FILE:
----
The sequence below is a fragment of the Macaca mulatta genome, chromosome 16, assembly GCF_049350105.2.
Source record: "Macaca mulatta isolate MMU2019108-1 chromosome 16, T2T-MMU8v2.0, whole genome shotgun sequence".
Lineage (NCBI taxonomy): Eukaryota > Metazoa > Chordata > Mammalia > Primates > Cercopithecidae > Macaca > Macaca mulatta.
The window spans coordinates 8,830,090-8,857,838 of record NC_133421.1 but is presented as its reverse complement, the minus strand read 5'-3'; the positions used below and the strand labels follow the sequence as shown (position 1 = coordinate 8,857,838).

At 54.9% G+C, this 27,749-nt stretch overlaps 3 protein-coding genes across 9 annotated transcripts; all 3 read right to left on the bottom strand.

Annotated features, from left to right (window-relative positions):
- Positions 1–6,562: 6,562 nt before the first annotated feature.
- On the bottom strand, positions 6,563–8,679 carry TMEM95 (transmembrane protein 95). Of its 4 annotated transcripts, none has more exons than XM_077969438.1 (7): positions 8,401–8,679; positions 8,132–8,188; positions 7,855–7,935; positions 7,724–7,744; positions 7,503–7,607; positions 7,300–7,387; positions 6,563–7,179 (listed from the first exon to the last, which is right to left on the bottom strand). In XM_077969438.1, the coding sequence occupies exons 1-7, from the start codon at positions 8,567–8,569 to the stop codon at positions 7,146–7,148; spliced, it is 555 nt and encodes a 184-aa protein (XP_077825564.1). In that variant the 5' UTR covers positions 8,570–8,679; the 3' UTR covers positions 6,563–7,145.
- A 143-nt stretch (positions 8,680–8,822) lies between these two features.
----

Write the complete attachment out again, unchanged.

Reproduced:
The sequence below is a fragment of the Macaca mulatta genome, chromosome 16, assembly GCF_049350105.2.
Source record: "Macaca mulatta isolate MMU2019108-1 chromosome 16, T2T-MMU8v2.0, whole genome shotgun sequence".
Lineage (NCBI taxonomy): Eukaryota > Metazoa > Chordata > Mammalia > Primates > Cercopithecidae > Macaca > Macaca mulatta.
The window spans coordinates 8,830,090-8,857,838 of record NC_133421.1 but is presented as its reverse complement, the minus strand read 5'-3'; the positions used below and the strand labels follow the sequence as shown (position 1 = coordinate 8,857,838).

At 54.9% G+C, this 27,749-nt stretch overlaps 3 protein-coding genes across 9 annotated transcripts; all 3 read right to left on the bottom strand.

Annotated features, from left to right (window-relative positions):
- Positions 1–6,562: 6,562 nt before the first annotated feature.
- On the bottom strand, positions 6,563–8,679 carry TMEM95 (transmembrane protein 95). Of its 4 annotated transcripts, none has more exons than XM_077969438.1 (7): positions 8,401–8,679; positions 8,132–8,188; positions 7,855–7,935; positions 7,724–7,744; positions 7,503–7,607; positions 7,300–7,387; positions 6,563–7,179 (listed from the first exon to the last, which is right to left on the bottom strand). In XM_077969438.1, the coding sequence occupies exons 1-7, from the start codon at positions 8,567–8,569 to the stop codon at positions 7,146–7,148; spliced, it is 555 nt and encodes a 184-aa protein (XP_077825564.1). In that variant the 5' UTR covers positions 8,570–8,679; the 3' UTR covers positions 6,563–7,145.
- A 143-nt stretch (positions 8,680–8,822) lies between these two features.